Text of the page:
screen. These programs, however, do not produce very detailed prints and are useful only to
a very limited degree. Recently, photo quality color desktop printers have become
commonplace. Many of these printers will do a reasonable job with commercial image
processing programs such as Adobe Photoshop.
SBIG Technical Support
If you have any unanswered questions about the operation of your CCD camera system or
have suggestions on how to improve it please don't fail to contact us. We appreciate all your
comments and suggestions. Additionally if you are interested in writing software supporting
SBIG cameras, we offer technical support regarding our file formats found in Appendix B,
and Technical Notes regarding the camera command protocol which we will make available
upon request.
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Section 8 – Glossary
Common Problems
This section discusses some of the more common problems others have encountered while
using our CCD cameras. You should check here if you experience difficulties, and if your
problem still persists please contact us to see if we can work it out together.
Achieving Good Focus - Achieving a good focus is one of the most difficult areas in working
with CCD cameras due to the lack of real time feedback when focusing. Focus can
take a good deal of time, and as with all forms of imaging, focus is critical to getting
the most out of your camera.
Once you have achieved a good focus with your system, it can be very useful
for future observing sessions to scribe an eyepiece or mark down or log positions of
each component so the next time you will at least be close to focus at the start.
If you know where the focal plane lies for your telescope, you can use Table 3.1
to calculate exactly where the CCD is with respect to your system. By placing the
CCD close to the focal plane initially, you can save a lot of time.
The best kind of object to focus on is a star. As you converge towards focus,
more light from the star will be concentrated onto one pixel. Thus, watching your
peak reading while focusing and focusing for a maximum reading is a good way to
get best focus. This is how we do it. It helps to have a dial or indicator on the focus
knob so you can rapidly return to the best point after going through focus.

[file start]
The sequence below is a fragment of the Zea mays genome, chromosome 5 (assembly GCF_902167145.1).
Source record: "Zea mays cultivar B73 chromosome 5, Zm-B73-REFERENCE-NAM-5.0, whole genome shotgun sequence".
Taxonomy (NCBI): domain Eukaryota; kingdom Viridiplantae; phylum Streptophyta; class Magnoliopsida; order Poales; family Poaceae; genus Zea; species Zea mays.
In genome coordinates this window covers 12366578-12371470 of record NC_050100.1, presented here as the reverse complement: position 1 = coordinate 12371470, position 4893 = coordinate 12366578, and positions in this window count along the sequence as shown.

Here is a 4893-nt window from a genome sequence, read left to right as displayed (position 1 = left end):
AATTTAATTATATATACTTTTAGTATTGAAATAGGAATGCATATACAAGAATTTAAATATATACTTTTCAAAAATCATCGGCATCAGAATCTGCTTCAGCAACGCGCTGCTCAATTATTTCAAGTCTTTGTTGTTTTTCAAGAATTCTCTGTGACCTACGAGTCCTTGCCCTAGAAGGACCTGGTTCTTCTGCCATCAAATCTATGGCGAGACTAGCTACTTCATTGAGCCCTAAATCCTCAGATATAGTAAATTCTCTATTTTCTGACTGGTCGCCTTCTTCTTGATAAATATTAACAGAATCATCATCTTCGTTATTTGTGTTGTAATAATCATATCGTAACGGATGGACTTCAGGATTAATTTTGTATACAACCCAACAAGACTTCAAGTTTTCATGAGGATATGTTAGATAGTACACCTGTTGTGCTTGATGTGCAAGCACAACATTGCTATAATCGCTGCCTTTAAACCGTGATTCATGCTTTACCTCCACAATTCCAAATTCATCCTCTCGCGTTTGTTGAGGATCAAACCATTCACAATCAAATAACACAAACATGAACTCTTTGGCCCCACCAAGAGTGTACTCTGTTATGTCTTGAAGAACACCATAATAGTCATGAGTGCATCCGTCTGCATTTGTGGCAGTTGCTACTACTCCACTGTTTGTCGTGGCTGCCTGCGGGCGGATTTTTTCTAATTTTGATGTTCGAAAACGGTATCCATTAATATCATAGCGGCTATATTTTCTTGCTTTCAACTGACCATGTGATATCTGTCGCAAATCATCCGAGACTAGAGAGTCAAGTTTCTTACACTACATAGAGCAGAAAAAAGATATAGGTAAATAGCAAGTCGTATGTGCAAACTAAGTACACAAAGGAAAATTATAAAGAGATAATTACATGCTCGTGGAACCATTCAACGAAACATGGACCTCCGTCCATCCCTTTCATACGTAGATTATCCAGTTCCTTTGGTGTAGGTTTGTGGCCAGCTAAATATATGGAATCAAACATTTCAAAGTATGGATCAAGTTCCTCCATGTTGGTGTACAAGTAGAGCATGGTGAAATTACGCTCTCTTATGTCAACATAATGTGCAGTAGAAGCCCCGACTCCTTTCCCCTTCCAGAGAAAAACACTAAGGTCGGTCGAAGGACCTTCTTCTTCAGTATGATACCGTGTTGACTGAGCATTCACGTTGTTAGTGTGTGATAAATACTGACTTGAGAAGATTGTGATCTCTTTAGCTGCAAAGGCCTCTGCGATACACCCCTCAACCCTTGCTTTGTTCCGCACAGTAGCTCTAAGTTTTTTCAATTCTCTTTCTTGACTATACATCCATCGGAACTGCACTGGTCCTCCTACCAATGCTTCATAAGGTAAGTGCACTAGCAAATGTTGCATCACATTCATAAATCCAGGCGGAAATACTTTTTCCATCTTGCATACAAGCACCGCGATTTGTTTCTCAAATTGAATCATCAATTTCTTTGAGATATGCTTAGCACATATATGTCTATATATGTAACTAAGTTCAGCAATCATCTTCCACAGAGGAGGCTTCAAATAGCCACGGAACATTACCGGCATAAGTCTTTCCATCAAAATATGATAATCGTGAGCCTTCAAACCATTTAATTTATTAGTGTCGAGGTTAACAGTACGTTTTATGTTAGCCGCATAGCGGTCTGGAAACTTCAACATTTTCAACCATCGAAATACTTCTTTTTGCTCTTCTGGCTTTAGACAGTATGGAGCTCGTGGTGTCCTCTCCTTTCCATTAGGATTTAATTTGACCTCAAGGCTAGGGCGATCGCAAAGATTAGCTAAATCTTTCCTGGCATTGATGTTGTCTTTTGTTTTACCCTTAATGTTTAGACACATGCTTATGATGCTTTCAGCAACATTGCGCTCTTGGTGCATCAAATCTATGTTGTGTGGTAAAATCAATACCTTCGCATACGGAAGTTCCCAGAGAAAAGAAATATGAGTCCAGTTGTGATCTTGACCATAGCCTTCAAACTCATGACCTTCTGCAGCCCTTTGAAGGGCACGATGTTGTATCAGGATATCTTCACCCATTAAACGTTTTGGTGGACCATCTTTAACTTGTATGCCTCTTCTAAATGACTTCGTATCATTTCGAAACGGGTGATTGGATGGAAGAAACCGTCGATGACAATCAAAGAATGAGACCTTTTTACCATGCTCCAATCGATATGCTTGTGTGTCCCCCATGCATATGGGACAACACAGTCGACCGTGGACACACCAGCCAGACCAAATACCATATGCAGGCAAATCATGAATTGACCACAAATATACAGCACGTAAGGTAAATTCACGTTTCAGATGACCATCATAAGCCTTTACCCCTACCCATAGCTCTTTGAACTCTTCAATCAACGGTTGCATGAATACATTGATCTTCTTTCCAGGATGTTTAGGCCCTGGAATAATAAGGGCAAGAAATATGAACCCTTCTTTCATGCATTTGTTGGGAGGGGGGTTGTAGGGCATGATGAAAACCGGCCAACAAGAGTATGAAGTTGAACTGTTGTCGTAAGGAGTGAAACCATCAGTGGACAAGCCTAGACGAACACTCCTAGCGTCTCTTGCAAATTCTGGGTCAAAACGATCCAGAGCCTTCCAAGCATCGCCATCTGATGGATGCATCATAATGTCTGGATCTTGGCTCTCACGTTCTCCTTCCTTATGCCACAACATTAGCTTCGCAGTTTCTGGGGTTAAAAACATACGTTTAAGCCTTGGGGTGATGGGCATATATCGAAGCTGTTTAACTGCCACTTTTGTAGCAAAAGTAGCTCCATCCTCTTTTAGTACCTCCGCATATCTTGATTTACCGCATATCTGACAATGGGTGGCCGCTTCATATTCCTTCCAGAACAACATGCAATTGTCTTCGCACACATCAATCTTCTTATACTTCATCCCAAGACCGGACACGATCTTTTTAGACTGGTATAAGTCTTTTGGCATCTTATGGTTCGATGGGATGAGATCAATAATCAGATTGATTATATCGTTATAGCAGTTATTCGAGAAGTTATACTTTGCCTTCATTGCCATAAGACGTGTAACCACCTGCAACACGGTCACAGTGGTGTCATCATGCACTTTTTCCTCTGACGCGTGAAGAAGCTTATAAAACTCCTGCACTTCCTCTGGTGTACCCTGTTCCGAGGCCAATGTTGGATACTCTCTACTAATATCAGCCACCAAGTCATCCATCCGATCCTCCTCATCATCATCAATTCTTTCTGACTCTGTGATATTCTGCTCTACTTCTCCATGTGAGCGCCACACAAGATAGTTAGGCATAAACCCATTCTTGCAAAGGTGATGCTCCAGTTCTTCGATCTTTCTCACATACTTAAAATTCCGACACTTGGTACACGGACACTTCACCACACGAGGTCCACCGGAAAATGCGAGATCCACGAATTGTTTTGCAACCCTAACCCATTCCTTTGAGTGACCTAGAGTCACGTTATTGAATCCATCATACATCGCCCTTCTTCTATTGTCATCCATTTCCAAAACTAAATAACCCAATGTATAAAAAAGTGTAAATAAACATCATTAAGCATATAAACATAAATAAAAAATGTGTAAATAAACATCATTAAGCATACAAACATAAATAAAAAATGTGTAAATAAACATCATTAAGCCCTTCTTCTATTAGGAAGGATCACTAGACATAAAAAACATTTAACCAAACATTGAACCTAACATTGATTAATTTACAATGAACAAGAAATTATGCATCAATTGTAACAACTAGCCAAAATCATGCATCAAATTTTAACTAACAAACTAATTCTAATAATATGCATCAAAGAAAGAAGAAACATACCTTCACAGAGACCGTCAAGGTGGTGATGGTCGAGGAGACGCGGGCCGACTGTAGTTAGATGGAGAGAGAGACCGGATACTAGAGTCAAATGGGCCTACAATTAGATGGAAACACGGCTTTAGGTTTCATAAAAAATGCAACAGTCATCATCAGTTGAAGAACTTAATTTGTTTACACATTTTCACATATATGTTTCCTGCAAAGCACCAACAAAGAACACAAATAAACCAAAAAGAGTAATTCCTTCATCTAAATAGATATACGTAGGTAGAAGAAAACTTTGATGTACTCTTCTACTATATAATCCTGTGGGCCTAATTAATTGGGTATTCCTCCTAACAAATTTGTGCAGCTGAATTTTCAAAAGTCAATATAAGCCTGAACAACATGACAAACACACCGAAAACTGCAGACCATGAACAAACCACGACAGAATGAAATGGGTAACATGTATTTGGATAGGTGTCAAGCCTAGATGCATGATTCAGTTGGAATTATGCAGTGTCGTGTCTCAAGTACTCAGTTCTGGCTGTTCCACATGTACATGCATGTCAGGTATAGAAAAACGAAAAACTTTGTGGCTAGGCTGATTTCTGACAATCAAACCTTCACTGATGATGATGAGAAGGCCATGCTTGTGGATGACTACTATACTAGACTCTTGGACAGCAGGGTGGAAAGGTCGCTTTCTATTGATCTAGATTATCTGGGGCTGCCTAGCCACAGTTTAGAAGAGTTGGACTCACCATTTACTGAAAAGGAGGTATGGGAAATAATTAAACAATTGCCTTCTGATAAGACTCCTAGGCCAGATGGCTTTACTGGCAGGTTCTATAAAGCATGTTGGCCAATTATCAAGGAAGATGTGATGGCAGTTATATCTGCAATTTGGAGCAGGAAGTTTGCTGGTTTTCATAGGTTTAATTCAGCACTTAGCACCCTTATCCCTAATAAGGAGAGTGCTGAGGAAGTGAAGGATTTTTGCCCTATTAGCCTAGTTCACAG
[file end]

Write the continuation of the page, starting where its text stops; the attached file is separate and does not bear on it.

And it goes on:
Elongated Guided Images - When using Track and Accumulate or Self Guiding, if you notice
guiding errors resulting in elongated star images, you are probably using too long a
snapshot time. If the snapshot time is longer than the amount of time your drive can
track unguided with acceptable guiding errors, you will see elongated stars in your
final images. If your snapshot times are getting down to 30 seconds or less you should
improve your drive.
If you are using your camera as an autoguider for film photography and are noticing
unacceptable guiding errors, please check the following before calling SBIG:
1. Can you move the telescope using the Move command? This is an
indicator as to whether or not you are properly connected to your
drive system via the relay cable from the CPU.
2. Be sure that your calibration time gives at least 10 to 50 pixels of
movement for each step of the Calibrate Track command.
3. Check for flexure between the CCD camera head and your system.
Check for flexure between the guide scope or off-axis guider and
your telescope system. This is a very common source of guiding
errors. A very small movement of the CCD head with respect to the
guide scope during an exposure can cause unacceptable streaking.
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Section 8 – Glossary
4. If your mount is stable, try longer exposure times while tracking to
average out the atmospheric effects.
Finding Objects - The size of the CCD used in the ST-7 (roughly 8mm diagonal) can make
finding objects a little difficult. If you experience this problem you might try the
following suggestions.
The easiest method of finding objects is to use a reticule eyepiece, if the object is
bright enough to see. Pull the CCD optical head from the eyepiece holder and insert a
12-20mm eyepiece, focusing the eyepiece by sliding it in and out of the eyepiece
holder, not by adjusting the telescope's focus mechanism. Center the object carefully
(to within 10% of the total field) and then replace the CCD optical head. Since the
head was fully seated against the eyepiece holder when you started, fully seating it
upon replacement will assure the same focus.
If the object is too dim to see visually you will have to rely on your setting
circles. Go to a nearby star or object that is easily visible and center that object in the
CCD image. Calibrate your RA setting circle on the known object's RA and note any
DEC errors. Reposition the telescope at the intended object, using the correct RA
setting and the same DEC offset noted with the calibration object. Try a ten second or
one minute exposure and hopefully you will have winged the object. If not you will
have to hunt around for the object. You can use the Focus mode in Low resolution
mode for this and hopefully you won't have to search too far. Check in DEC first, as
DEC setting circles are often smaller and less accurate.
Telescope Port doesn't Move Telescope - If you find the camera is not moving the telescope
for Tracking, Track and Accumulate or Self Guiding you should use the Move